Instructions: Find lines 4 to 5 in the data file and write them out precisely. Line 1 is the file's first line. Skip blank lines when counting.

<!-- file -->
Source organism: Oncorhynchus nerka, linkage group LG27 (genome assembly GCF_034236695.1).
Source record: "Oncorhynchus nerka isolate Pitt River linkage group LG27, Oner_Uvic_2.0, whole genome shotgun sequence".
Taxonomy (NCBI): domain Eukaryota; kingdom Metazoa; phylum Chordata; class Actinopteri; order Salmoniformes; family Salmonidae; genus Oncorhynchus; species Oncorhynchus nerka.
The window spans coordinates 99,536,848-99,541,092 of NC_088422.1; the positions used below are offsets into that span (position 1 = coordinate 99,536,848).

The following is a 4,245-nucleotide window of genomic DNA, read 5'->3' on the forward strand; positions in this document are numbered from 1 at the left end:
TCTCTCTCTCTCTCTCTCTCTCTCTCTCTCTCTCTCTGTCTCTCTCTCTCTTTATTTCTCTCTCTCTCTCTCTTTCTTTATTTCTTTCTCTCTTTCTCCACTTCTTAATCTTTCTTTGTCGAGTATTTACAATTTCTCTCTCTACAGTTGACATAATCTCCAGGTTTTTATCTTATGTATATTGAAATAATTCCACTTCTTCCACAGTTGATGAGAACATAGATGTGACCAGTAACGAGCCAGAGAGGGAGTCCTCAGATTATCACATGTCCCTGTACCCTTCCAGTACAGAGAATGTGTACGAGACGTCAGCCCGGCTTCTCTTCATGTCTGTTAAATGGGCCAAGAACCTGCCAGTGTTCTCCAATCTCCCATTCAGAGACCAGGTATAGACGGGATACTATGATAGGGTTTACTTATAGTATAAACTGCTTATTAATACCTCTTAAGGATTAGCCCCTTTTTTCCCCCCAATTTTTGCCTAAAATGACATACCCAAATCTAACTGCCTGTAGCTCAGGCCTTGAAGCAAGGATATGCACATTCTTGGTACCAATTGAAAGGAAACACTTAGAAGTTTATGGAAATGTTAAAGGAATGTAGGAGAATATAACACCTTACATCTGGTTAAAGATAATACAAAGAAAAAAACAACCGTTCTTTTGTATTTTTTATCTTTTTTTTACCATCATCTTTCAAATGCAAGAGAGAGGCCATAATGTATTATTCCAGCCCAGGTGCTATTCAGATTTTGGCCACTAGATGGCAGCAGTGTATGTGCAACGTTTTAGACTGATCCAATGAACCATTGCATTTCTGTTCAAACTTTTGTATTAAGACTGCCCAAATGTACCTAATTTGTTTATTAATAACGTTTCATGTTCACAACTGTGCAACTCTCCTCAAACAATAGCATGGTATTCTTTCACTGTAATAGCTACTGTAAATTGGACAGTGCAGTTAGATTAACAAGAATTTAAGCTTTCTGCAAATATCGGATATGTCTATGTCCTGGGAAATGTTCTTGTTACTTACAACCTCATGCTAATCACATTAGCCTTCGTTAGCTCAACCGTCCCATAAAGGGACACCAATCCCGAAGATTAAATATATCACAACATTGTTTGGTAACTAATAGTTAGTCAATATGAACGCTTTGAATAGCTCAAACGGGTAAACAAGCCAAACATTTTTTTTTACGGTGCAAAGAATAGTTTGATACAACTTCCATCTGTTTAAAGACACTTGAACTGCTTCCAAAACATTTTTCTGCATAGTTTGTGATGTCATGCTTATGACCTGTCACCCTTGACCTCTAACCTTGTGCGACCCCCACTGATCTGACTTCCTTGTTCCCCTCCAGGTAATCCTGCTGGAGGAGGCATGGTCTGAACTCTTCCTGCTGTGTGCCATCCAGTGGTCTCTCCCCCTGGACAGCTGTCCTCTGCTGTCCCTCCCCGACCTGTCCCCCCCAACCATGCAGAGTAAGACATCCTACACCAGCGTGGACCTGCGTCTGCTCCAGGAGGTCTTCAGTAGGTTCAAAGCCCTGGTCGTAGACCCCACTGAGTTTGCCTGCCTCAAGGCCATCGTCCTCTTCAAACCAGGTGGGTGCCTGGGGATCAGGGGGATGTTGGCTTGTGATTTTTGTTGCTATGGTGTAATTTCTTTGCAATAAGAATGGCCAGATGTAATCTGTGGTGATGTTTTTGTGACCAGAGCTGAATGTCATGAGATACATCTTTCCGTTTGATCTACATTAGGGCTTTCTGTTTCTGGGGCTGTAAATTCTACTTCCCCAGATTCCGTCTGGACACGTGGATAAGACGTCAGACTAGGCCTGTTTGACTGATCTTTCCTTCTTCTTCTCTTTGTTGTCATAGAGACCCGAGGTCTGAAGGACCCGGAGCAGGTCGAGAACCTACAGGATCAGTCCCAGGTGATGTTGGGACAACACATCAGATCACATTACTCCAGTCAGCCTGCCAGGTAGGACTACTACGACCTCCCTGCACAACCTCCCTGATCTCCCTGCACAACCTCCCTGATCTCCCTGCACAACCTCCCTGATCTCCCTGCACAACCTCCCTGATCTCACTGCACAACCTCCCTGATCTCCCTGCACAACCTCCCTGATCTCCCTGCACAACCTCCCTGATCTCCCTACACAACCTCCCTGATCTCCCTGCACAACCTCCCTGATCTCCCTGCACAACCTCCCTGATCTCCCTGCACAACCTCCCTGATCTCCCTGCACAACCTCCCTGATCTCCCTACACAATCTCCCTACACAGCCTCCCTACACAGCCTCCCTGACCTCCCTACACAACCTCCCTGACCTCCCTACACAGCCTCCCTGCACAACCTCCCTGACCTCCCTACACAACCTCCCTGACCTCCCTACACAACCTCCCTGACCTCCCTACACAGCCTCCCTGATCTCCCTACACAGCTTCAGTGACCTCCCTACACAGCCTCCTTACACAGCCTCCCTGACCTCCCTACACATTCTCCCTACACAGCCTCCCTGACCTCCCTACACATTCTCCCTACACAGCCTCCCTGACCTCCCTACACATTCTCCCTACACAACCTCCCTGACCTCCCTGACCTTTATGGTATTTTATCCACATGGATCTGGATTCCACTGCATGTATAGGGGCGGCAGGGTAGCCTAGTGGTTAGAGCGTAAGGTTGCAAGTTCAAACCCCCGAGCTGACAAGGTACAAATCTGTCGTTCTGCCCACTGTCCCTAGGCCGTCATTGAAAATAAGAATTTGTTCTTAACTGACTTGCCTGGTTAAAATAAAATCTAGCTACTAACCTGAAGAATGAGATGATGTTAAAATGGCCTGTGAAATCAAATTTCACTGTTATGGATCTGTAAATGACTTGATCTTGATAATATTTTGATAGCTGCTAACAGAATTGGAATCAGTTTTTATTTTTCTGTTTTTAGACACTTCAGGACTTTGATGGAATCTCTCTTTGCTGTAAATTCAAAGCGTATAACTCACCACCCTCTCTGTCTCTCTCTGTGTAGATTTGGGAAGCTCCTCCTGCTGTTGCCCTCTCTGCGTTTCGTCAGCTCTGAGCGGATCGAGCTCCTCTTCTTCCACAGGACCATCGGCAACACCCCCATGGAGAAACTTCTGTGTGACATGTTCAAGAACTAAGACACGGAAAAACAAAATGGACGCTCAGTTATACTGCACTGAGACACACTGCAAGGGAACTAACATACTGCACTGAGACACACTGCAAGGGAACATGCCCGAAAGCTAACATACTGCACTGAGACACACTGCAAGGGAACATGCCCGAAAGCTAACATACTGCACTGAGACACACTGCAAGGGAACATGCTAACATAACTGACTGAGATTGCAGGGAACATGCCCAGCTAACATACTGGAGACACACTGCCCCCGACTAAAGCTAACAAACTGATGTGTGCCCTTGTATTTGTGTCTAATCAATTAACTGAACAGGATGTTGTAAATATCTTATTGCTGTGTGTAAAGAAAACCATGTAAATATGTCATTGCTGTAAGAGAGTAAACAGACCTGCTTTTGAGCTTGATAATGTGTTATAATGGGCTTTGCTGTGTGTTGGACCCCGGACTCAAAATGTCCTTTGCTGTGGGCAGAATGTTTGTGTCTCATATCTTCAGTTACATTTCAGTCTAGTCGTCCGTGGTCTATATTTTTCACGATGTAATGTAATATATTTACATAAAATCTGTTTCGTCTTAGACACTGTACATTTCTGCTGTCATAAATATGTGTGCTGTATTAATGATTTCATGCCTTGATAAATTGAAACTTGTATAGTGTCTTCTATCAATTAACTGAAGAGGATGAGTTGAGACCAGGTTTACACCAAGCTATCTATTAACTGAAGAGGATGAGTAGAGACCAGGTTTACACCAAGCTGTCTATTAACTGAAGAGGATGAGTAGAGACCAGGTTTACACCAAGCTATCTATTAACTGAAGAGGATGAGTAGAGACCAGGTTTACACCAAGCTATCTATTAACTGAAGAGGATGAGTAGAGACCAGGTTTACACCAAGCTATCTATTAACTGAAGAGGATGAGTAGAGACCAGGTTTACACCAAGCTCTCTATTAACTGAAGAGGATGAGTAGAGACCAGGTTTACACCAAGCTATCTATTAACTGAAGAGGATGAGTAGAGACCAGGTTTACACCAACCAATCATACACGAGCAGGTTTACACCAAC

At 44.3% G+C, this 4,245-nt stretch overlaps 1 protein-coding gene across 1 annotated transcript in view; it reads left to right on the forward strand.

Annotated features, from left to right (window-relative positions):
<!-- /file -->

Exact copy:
The window spans coordinates 99,536,848-99,541,092 of NC_088422.1; the positions used below are offsets into that span (position 1 = coordinate 99,536,848).

The following is a 4,245-nucleotide window of genomic DNA, read 5'->3' on the forward strand; positions in this document are numbered from 1 at the left end: